Pathophysiology[edit]

Right ventricular hypertrophy can be both a physiological and pathophysiological process. It becomes pathophysiological (damaging) when there is excessive hypertrophy. The pathophysiological process mainly occurs through aberrant signalling of the neuroendocrine hormones; angiotensin II, endothelin-1 and the catecholamines (e.g. noradrenaline).

Angiotensin-II and endothelin-1[edit]

Angiotensin-II and endothelin-1 are hormones that bind to the angiotensin (AT) and endothelin (ET) receptors. These are G-protein coupled receptors that act via internal signalling pathways. Through several intermediates, these pathways directly or indirectly increase reactive oxygen species (ROS) production causing accumulation in myocardial cells. This can subsequently induce necrotic cell death, fibrosis, and mitochondrial dysfunction.[8]

This has been demonstrated in animal studies. Protein Kinase C (PKC) is an intermediate molecule in the signalling pathway and mice lacking PKC shown resistance to heart failure compared to mice overexpressing PKC which shown heart dysfunction.[9]

Targeting the renin–angiotensin (RAAS) system (using angiotensin-converting enzyme inhibitors and angiotensin-receptor blockers) are a well-recognized clinical approach for reversing maladaptive cardiac hypertrophy independently of blood pressure.

Catecholamines[edit]

Catecholamines levels increase due to increased sympathetic nervous system activity. Catecholamines can act on the alpha-adrenergic receptors and beta-adrenergic receptors which are G-protein coupled receptors. This binding initiates the same intracellular signalling pathways as angiotensin and endothelin. There is also activation of cAMP and an increase in intracellular Ca2+ which leads to contractile dysfunction and fibrosis.[8]

Others[edit]

Hormones are not the only cause of RVH. Hypertrophy can also be caused by mechanical forces, mTOR pathways, nitric oxide and immune cells. Immune cells can cause hypertrophy by inducing inflammation.[8]

Diagnosis[edit]

Hexaxial reference system
ECG showing right axis deviation

The two main diagnostic tests used to confirm right ventricular hypertrophy are electrocardiography and echocardiography.

Electrocardiography[edit]

The use of electrocardiogram (ECG) to measure cardiac chamber hypertrophy is well established but since the left ventricular activity is dominant on the ECG a large degree of RVH is often required for any detectable changes. Nonetheless, the ECG is used to assist with the diagnosis of RVH. A post mortem study on 51 adult male patients concluded that anatomical RVH may be diagnosed using one or more of the following ECG criteria:[10]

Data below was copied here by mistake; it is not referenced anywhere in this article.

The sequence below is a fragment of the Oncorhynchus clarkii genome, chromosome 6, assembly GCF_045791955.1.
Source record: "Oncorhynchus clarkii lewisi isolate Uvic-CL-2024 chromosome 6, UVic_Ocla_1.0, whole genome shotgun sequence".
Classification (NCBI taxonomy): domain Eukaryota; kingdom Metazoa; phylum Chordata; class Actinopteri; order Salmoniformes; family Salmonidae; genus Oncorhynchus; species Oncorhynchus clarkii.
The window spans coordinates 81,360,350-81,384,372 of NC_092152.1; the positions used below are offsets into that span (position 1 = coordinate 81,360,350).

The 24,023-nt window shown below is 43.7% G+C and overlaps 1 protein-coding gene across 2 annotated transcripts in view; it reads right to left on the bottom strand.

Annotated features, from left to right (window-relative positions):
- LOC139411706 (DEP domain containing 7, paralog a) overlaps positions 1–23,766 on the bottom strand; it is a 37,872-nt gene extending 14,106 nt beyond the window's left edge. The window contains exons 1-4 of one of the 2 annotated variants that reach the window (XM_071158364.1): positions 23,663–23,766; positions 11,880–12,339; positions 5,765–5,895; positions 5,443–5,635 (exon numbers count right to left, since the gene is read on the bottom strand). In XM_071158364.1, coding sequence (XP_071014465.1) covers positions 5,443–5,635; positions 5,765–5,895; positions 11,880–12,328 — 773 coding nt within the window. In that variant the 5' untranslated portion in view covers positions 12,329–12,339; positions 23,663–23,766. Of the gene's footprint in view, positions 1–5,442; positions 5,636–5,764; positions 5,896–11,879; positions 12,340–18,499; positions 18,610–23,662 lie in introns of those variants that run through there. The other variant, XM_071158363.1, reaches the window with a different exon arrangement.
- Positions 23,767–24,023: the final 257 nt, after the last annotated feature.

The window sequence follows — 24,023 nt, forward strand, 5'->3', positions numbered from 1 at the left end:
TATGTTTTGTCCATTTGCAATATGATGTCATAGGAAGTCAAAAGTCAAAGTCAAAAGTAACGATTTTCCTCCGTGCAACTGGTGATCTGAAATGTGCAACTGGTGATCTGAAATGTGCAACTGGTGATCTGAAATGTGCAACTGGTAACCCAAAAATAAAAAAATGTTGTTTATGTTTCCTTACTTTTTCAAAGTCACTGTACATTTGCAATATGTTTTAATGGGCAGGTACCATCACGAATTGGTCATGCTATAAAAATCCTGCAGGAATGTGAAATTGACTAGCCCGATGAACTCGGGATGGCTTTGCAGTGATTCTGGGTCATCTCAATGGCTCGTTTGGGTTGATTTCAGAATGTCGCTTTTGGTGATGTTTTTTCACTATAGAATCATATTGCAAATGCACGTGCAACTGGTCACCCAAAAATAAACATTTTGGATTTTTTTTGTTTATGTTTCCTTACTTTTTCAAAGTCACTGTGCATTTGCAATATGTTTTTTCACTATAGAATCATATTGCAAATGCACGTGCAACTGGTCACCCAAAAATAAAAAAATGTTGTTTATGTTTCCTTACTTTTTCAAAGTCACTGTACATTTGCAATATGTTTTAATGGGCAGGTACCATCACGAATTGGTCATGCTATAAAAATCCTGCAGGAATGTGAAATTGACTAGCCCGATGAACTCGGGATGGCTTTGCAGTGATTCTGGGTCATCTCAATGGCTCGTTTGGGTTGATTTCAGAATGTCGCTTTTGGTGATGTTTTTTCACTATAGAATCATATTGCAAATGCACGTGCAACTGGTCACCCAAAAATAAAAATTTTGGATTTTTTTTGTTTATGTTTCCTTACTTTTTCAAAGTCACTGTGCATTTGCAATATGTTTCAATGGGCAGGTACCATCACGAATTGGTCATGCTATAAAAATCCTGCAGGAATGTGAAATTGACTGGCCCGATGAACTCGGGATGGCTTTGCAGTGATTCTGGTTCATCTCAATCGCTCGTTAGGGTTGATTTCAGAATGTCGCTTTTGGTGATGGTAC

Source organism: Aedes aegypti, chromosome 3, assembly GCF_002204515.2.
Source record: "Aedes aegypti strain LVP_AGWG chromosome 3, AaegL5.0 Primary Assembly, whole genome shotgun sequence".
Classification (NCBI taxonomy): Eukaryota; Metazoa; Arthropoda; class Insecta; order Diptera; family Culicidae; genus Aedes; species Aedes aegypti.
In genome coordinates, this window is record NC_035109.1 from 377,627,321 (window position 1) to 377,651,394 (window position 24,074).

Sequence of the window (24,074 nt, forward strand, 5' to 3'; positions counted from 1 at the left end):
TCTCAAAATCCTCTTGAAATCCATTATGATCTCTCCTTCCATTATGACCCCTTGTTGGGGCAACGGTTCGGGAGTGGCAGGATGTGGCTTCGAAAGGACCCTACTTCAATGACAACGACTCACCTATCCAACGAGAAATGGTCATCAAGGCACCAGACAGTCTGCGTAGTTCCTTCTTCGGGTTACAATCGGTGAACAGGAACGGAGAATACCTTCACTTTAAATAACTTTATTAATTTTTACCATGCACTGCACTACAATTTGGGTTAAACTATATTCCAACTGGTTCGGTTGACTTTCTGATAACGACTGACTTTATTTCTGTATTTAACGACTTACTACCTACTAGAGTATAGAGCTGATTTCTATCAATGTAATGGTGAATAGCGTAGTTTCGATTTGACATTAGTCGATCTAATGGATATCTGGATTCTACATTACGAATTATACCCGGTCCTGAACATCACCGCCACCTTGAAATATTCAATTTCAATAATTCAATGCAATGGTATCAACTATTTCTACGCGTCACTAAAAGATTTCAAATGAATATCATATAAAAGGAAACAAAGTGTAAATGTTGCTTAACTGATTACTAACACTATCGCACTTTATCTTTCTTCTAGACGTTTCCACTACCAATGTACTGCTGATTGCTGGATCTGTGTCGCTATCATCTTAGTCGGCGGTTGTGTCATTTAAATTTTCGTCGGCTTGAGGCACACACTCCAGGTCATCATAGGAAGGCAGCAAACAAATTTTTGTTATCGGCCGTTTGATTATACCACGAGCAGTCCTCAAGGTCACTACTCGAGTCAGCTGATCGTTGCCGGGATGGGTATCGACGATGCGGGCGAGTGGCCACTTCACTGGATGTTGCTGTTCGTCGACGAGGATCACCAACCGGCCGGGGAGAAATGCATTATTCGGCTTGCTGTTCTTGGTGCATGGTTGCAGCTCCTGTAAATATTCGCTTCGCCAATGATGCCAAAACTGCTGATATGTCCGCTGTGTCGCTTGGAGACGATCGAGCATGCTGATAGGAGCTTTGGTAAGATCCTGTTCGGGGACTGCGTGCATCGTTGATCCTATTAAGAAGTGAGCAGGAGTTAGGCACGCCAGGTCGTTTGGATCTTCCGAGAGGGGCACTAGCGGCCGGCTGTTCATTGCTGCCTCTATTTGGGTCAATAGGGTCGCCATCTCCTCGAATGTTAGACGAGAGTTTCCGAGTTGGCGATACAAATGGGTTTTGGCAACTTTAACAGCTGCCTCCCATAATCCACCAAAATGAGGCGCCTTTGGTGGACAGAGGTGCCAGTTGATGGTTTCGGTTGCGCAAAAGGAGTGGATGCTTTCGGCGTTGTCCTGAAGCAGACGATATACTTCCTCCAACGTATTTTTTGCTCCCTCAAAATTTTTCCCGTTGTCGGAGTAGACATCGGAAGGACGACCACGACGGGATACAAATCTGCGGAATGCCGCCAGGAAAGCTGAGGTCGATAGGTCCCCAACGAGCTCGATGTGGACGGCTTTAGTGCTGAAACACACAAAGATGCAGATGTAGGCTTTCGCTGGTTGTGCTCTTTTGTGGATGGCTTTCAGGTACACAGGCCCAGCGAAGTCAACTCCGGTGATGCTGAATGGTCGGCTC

However, the American Heart Association recommended the use of additional diagnostic tests to diagnose RVH because no single criteria or set of criteria were considered sufficiently reliable.[11]

Echocardiography[edit]

Echocardiography can be used to directly visualise right ventricular wall thickness. The preferred technique is the trans-oesophageal approach giving a view of 4 chambers. The normal thickness of a right ventricular free wall ranges from 2-5 millimetres, with a value above 5 mm considered to be hypertrophic. [12]

Treatment[edit]

It is important to understand that right ventricular hypertrophy in itself is not the main issue, but what right ventricular hypertrophy represents is. Right ventricular hypertrophy is the intermediate stage between increased right ventricular pressure (in the early stages) and right ventricle failure (in the later stages).[13] As such, management of right ventricular hypertrophy is about either preventing the development of right ventricular hypertrophy in the first place, or preventing the progression towards right ventricle failure. Right ventricular hypertrophy in itself has no (pharmacological) treatment.[7]

Treating the cause[edit]